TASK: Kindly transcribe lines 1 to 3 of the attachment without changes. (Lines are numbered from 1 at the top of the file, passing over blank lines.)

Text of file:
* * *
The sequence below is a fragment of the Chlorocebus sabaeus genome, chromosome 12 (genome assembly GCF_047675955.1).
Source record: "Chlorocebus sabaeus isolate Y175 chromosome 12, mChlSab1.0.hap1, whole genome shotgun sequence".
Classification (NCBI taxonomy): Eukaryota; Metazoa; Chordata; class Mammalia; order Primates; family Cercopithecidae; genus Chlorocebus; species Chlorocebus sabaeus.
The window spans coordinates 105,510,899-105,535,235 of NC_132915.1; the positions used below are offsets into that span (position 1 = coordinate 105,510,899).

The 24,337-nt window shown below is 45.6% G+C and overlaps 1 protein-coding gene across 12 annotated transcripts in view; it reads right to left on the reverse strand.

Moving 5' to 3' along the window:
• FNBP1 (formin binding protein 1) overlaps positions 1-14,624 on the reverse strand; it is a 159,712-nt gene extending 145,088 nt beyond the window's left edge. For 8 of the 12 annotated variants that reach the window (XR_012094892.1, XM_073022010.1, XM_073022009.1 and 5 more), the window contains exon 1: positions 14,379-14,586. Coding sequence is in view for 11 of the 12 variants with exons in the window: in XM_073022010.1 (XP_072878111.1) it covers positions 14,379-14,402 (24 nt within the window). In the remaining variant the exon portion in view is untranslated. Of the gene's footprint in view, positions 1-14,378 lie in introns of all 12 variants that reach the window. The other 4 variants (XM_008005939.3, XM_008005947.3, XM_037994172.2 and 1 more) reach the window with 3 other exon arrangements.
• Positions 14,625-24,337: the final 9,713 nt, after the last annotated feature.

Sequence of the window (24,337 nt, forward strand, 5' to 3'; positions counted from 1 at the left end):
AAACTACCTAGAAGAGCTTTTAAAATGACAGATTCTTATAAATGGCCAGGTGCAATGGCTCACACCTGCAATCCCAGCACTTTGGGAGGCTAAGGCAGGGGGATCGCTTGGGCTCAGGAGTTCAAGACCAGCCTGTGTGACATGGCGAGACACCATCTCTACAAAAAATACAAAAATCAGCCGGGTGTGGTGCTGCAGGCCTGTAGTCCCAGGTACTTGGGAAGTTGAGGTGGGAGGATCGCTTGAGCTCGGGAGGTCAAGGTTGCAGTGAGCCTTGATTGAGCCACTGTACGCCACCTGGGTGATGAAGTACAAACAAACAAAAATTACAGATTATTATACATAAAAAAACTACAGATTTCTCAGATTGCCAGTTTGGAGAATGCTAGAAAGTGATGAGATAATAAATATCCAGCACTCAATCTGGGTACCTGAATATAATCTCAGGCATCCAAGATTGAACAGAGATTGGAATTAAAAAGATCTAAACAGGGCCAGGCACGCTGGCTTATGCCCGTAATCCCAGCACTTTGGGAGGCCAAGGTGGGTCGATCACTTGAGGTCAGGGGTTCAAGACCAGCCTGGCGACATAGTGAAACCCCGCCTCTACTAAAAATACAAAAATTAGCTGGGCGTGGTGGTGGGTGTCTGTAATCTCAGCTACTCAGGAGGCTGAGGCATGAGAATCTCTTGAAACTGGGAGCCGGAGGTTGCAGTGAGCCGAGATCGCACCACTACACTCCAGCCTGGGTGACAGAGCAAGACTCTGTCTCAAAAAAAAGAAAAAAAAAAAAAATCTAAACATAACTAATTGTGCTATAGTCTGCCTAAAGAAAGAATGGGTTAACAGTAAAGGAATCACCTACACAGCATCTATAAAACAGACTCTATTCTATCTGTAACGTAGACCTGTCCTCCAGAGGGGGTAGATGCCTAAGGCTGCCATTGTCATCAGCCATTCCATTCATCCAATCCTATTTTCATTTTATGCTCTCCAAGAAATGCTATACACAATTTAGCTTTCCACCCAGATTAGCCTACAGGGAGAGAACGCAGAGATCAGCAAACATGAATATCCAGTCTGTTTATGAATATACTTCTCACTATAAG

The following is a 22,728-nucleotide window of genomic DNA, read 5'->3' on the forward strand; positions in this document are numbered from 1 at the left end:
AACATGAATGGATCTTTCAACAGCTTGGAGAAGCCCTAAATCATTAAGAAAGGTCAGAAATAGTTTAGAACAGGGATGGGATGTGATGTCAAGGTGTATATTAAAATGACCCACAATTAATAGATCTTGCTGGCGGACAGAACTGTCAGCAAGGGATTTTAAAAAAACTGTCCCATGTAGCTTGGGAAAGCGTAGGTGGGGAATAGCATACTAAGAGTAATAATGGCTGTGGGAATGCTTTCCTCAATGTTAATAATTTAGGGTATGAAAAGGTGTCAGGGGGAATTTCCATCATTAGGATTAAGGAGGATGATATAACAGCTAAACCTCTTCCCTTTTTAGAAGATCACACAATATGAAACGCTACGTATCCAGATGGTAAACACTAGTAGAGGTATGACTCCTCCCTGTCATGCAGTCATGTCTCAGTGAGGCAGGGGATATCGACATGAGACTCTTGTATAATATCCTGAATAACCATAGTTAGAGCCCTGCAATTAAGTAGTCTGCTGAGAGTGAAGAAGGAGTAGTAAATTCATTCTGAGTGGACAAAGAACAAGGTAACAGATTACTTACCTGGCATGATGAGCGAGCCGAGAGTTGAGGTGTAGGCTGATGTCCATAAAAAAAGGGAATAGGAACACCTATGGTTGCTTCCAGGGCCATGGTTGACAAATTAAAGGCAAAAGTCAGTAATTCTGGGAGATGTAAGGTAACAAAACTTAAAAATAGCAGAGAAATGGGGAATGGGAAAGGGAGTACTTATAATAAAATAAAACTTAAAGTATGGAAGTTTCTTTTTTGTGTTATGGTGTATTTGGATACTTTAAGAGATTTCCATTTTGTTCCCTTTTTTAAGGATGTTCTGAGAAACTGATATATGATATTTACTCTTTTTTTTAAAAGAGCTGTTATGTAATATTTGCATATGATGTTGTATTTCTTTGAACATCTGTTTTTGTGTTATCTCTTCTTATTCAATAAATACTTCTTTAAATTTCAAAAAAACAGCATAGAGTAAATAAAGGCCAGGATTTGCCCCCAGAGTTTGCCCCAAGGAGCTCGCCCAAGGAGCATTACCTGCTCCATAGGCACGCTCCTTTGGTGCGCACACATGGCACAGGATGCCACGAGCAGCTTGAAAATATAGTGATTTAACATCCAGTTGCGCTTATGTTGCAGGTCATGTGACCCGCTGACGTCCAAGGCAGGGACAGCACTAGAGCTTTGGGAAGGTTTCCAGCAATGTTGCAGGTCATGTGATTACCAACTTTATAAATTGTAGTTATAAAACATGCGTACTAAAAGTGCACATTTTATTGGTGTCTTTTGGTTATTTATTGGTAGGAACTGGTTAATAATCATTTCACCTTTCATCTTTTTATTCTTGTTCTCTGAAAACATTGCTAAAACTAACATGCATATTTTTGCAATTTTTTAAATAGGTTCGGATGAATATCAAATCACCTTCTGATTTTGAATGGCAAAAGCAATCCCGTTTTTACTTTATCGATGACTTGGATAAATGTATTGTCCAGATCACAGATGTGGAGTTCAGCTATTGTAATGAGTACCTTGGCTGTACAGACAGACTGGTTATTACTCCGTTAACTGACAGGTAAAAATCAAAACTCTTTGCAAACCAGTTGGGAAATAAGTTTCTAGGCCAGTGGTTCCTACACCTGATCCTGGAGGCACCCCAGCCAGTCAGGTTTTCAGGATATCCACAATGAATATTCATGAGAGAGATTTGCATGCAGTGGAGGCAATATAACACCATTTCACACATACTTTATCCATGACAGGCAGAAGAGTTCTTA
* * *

The sequence below is a fragment of the Chlorocebus sabaeus genome, chromosome 12 (genome assembly GCF_047675955.1).
Source record: "Chlorocebus sabaeus isolate Y175 chromosome 12, mChlSab1.0.hap1, whole genome shotgun sequence".
Classification (NCBI taxonomy): Eukaryota; Metazoa; Chordata; class Mammalia; order Primates; family Cercopithecidae; genus Chlorocebus; species Chlorocebus sabaeus.